Business Interruption Insurance: Possible Recovery Option for Small Businesses?
We have had dozens of conversations over the past serval days with both small business owners and landlords and one specific topic seems to be on everyones mind of late: Business Interruption Insurance (“BII”). Quick primer from wikipedia if you are unfamiliar here.
Certain BII intricacies were first put on my radar Saturday by Chef Michael Scelfo of Alden & Harlow, Waypoint and Longfellow in Cambridge (FYI he’s a must follow on instagram right now for his ongoing advocacy for restaurants: @mscelfo). Through the weekend there was a small group of us in constant contact on this issue, including a few public officials, business district leaders, and chefs/owners, all of us scrambling to understand if mandated closures by municipalities would help support a claimant under a BII policy.
Today, sadly, I continue to believe the answer to this question (will BII be a recovery option for tenants?) is no.
My understanding of this matter has been aided by some of my lawyer pals, input from a few insurance agents working for friends and family, and a wildly clear and valuable call I had yesterday with Abby Krueger at Licata Risk Advisors here in Boston. Cliff notes from my research to date:
- The trigger for BII is “direct damage to property.” Lacking physical damage on premies (or nearby) will preclude most claims. It’s the nearby physical damage argument that allowed restaurants and retailers in Back Bay to recover post the Boston Marathon Bombing (this is the example everyone in Boston seems to be referencing of late). Further, in the case of the Boston Marathon Bombing, insurances companies weren’t going to deny a small number of claimants even if the claims weren’t rock solid based on the optics of the situation alone. Unlike the Marathon example, the claimant class for COVID-19 is so massive here that optics are likely irrelevant.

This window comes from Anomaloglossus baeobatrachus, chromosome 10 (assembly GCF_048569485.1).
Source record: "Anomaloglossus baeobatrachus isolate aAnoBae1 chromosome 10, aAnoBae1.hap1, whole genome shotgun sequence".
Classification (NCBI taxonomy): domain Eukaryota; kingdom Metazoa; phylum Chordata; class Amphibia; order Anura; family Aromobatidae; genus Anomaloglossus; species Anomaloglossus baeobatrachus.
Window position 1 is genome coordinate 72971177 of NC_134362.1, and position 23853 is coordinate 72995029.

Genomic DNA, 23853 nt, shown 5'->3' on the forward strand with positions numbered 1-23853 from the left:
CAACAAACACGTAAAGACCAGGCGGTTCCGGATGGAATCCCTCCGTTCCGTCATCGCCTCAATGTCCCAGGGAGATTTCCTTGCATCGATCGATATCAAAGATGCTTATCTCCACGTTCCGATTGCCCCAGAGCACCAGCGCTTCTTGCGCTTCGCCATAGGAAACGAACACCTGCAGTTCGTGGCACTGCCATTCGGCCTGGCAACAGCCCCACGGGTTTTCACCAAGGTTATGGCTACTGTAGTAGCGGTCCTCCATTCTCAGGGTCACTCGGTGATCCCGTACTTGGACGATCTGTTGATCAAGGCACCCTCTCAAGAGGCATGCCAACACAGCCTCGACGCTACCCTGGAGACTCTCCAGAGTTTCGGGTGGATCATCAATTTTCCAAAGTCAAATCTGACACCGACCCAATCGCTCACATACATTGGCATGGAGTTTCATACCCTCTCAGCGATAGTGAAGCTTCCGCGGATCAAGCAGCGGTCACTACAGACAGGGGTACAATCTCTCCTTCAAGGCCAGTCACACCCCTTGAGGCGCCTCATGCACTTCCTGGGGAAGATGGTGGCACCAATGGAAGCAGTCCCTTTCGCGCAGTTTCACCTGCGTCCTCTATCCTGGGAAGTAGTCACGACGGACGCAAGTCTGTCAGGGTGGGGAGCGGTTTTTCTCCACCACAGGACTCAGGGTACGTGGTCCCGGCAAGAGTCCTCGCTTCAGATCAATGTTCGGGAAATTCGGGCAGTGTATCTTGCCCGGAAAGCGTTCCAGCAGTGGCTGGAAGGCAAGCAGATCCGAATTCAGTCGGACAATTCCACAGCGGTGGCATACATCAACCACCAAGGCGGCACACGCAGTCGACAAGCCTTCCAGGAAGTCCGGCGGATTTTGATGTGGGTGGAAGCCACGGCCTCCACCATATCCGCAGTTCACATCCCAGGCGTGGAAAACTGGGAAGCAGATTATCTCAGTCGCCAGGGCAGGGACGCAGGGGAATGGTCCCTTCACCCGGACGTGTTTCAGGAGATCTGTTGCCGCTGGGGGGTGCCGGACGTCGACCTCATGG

- Some of the restaurateurs and LLs I’ve spoke to in the last 24 hours have flagged a section of most BII polices that details “losses from closures due to civil authority” (or something like this)… but the underlying trigger still needs to be direct physical damage or other actual casualty within a specific distance of the premises, commonly within one mile.
- There are a very small group of food service businesses that may have a rider for “communicable diseases” or “pandemics” but it’s unlikely. My understanding though is that even if this is the case, how do you prove the premises and operations were closed due to direct damages from COVID-19? The fact pattern we are dealing with today is dissimilar from a closure by a city due to something like salmonella or e.coli that derives from a specific business or supply chain.
I know this is a bit in the weeds, but the major takeaway here is that we at Graffito (and the experts we have spoke with) do not believe business interruption insurance is a place that small business can look to for relief, which of course hurts LLs too because this would have been a great way to ensure rental payments during closures.
A few last pieces to put on your radar given very recents news:
- The first case in the country on this specific issue was filed yesterday in Louisiana. It is dubious reasoning given what we’ve heard, but worth tracking. Link here.
- NJ lawmakers are discussing legislation to require insurance providers extend coverage to certain small businesses that have BII, in effect shifting the burden to private insurance companies instead of state and federal governments. This also seems unlikely to work, will drive up insurances prices moving forward, and is, frankly, complicated. The best overview I found on this in my quick online search is this article: https://www.jdsupra.com/legalnews/new-jersey-legislature-considering-bill-23908/
I hope we are wrong here, please do not take the above as legal advice (it’s not), and please please let us know if you are hearing anything to the contrary.
We’ll continue to track this.
- Abby Krueger
- Alden & Harlow
- Business Interruption Insurance
- Licata Risk Advisors
- Michael Scelfo